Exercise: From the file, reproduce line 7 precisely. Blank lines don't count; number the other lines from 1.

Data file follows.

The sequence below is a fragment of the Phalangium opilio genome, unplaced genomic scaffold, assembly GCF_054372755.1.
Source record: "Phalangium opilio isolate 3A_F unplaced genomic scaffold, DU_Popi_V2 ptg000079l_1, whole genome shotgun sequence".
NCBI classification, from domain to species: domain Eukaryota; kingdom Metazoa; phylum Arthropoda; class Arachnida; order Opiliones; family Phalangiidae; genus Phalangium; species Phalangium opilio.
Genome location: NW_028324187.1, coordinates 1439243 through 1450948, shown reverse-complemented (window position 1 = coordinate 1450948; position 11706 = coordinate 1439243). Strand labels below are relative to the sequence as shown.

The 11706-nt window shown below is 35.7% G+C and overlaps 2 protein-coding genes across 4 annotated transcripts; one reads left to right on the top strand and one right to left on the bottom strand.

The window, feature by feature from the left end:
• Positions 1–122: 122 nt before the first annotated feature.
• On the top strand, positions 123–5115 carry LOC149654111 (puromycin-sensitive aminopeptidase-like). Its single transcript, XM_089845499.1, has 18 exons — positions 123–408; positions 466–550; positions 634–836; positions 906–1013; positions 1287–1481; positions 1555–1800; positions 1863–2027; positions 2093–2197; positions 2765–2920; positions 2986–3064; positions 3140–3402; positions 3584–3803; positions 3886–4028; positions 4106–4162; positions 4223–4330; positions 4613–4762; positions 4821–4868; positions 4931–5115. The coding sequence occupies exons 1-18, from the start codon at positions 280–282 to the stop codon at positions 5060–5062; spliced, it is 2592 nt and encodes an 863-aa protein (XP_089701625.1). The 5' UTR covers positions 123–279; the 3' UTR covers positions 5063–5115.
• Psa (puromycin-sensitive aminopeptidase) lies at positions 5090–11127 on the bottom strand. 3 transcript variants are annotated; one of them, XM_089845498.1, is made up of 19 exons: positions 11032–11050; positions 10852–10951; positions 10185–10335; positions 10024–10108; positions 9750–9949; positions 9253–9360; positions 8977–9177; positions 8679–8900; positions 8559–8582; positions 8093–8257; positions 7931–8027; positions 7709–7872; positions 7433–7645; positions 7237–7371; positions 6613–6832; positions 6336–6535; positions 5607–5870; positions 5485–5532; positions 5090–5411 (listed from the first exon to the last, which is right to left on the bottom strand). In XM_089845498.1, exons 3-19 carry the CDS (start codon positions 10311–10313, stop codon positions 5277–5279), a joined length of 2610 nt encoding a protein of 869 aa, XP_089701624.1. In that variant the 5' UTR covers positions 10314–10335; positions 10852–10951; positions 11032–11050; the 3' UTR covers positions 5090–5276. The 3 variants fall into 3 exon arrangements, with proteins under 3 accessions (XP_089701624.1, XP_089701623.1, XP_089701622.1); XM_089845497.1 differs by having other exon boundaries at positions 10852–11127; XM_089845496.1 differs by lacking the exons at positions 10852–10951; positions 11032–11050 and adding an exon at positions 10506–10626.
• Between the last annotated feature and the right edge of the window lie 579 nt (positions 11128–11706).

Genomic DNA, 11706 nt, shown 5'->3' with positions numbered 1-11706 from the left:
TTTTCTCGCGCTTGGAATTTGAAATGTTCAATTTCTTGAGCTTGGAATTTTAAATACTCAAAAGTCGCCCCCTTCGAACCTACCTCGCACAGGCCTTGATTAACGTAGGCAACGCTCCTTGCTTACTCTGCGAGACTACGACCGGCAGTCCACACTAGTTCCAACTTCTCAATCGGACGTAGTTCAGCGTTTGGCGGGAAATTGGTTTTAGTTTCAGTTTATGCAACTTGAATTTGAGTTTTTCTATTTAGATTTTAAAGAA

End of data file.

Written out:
• Positions 1–122: 122 nt before the first annotated feature.